Our experiences developing analytics for cloud services sellers taught us several important lessons. First, measures of analytic accuracy and precision, by themselves, do not govern the usefulness of the analytics. Second, the ability to predict outcomes with a high degree of confidence does not necessary suggest what actions should be taken in response.
Trading Precision and Accuracy for Interpretability
The first lesson is best demonstrated by comparing the reception received by our two different analytic models – risk of defection and growth/shrinkage prediction. The risk of defection model followed an easily communicated formula that produced the ‘predictions’ about which client accounts were likely to defect in the next six months. The sellers could inspect the monthly ledger data and posit a reason certain accounts were on the risk of defection list. While they would see fluctuations in the revenue numbers (there was not always a linear decline in revenue from month-to-month), they surmised that this pattern of fluctuating revenue was found in the historical data of those accounts that later defected. They could assess the reasonableness of the outcomes. This allowed a certain level in trust that the analytics were identifying client accounts with a greater likelihood to defect and as such, they should pay attention to these accounts.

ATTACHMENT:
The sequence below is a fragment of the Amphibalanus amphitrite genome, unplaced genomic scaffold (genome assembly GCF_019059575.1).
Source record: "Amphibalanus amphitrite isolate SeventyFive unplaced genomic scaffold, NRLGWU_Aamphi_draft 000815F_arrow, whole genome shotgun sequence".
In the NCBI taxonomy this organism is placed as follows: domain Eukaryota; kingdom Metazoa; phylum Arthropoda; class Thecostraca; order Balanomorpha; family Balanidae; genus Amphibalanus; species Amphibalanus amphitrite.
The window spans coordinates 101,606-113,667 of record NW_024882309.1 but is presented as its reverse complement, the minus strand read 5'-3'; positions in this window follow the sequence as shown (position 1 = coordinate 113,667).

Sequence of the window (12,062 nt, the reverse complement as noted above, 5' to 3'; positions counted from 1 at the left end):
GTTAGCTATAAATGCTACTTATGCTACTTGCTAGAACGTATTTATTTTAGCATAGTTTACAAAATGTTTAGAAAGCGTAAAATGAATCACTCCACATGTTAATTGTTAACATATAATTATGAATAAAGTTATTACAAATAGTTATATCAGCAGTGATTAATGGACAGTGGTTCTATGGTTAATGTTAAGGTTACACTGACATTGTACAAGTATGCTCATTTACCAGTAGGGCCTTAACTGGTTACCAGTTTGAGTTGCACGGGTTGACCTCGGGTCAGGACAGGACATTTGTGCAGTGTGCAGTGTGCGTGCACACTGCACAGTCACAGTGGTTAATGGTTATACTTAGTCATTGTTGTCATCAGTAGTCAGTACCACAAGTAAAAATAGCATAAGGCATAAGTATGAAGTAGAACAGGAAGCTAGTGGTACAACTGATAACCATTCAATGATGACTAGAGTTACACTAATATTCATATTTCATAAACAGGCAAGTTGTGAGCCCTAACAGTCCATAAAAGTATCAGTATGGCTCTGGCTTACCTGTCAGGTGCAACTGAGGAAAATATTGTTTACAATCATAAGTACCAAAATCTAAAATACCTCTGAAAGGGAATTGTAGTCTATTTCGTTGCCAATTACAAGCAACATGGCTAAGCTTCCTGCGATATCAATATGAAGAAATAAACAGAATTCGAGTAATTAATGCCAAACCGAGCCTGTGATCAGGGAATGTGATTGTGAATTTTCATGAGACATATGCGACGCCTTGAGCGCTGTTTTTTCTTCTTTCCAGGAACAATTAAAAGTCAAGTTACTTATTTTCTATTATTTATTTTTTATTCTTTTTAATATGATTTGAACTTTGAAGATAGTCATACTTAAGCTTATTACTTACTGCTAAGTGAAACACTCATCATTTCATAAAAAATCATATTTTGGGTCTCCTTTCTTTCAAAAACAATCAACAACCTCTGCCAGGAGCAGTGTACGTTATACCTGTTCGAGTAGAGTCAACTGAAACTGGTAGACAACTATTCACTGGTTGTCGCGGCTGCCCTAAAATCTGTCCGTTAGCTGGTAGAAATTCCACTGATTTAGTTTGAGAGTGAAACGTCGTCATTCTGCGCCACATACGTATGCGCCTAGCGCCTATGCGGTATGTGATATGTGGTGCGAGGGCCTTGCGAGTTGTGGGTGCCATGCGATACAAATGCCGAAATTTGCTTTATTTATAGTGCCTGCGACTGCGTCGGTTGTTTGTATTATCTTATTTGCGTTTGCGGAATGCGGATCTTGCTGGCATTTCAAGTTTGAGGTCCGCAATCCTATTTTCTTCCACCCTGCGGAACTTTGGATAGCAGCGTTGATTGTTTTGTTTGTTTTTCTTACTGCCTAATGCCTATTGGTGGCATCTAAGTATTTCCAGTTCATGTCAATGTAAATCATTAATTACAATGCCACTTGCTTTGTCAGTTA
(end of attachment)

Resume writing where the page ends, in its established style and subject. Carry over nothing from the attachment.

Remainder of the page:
What proved to be challenging for some sellers was to understand what was meant by the statement that accounts on the list had a 50% chance of defecting in the next six months. At first glance for some it seemed like a coin toss to say 50% of the accounts on the list would defect and 50% would not. But this list represented only a small fraction of all the accounts in the database and for the entire set of accounts the percentage that would actually defect was quite small. This example points to the importance of considering the denominator in interpreting the meaning of percentages (Guyer, 2014). Our report significantly narrowed the number of accounts that the sellers were advised to investigate why they appeared on the list, and for some, intervene to change the predicted outcome.